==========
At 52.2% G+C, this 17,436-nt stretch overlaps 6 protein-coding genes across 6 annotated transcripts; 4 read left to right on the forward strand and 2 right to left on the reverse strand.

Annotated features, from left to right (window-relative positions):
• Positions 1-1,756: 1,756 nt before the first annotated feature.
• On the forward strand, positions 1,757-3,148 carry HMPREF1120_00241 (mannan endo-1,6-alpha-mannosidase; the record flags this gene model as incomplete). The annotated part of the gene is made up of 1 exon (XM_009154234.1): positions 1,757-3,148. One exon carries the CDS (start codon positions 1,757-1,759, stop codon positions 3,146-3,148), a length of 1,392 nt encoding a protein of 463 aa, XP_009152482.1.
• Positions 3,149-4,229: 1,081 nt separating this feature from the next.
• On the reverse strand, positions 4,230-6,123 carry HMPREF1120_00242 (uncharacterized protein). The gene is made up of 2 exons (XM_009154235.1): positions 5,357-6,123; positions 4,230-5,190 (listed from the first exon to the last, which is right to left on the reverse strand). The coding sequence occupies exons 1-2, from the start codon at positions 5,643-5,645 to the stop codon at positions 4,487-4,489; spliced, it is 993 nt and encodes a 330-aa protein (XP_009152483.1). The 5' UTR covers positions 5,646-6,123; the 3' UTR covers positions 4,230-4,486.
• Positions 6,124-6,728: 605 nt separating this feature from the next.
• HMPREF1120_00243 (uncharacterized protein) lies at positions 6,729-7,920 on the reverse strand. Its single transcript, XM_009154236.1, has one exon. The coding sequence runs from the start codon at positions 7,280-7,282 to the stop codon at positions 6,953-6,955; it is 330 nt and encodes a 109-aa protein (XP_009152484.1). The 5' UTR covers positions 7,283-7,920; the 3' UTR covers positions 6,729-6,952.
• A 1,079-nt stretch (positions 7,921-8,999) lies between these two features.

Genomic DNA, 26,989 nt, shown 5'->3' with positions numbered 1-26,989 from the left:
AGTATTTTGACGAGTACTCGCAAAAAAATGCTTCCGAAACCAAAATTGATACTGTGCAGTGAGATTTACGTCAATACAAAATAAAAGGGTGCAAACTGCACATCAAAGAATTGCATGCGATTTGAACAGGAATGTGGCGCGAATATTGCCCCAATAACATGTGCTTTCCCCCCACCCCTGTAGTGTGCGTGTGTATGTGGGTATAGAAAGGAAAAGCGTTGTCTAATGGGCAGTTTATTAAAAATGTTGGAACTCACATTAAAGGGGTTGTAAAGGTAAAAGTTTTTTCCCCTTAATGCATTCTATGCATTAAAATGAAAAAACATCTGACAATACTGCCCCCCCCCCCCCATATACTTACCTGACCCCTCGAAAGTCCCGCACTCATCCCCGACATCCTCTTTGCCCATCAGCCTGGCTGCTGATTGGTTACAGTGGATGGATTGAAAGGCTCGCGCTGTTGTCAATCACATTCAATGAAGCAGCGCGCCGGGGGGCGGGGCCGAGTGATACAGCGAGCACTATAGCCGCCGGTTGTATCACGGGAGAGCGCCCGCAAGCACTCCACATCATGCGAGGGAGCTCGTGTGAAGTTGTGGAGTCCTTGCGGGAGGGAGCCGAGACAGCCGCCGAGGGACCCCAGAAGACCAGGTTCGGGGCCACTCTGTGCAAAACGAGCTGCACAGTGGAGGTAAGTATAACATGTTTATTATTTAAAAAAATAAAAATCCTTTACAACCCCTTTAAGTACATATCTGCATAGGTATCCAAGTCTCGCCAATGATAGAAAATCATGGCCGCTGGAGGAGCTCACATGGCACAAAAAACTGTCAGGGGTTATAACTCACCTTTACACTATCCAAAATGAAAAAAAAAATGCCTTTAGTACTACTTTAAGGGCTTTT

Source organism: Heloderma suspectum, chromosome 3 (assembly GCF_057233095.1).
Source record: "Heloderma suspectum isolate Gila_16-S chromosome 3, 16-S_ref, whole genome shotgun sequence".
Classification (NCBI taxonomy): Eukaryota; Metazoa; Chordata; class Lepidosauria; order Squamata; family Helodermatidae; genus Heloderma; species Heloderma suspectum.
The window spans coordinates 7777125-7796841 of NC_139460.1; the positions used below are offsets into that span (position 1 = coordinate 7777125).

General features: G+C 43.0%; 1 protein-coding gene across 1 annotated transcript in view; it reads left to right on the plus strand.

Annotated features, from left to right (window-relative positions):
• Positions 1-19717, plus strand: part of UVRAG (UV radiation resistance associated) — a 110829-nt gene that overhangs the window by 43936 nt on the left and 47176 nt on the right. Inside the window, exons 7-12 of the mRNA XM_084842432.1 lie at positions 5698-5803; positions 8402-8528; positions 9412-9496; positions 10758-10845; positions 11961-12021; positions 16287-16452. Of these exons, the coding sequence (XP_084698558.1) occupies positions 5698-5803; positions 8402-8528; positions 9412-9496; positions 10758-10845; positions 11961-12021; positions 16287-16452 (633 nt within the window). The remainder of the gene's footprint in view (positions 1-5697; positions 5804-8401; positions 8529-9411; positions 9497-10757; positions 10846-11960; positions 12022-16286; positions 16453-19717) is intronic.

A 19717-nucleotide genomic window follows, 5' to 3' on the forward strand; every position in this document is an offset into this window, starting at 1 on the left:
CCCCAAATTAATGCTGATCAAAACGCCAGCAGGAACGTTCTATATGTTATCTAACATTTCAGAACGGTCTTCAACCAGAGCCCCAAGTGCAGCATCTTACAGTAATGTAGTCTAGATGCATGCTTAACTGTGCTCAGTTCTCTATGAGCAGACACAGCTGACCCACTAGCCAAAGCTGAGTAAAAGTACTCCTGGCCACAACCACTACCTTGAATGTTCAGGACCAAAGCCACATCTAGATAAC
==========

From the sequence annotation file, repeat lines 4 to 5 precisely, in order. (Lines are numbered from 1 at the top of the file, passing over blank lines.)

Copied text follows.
• On the forward strand, positions 1,757-3,148 carry HMPREF1120_00241 (mannan endo-1,6-alpha-mannosidase; the record flags this gene model as incomplete). The annotated part of the gene is made up of 1 exon (XM_009154234.1): positions 1,757-3,148. One exon carries the CDS (start codon positions 1,757-1,759, stop codon positions 3,146-3,148), a length of 1,392 nt encoding a protein of 463 aa, XP_009152482.1.
• Positions 3,149-4,229: 1,081 nt separating this feature from the next.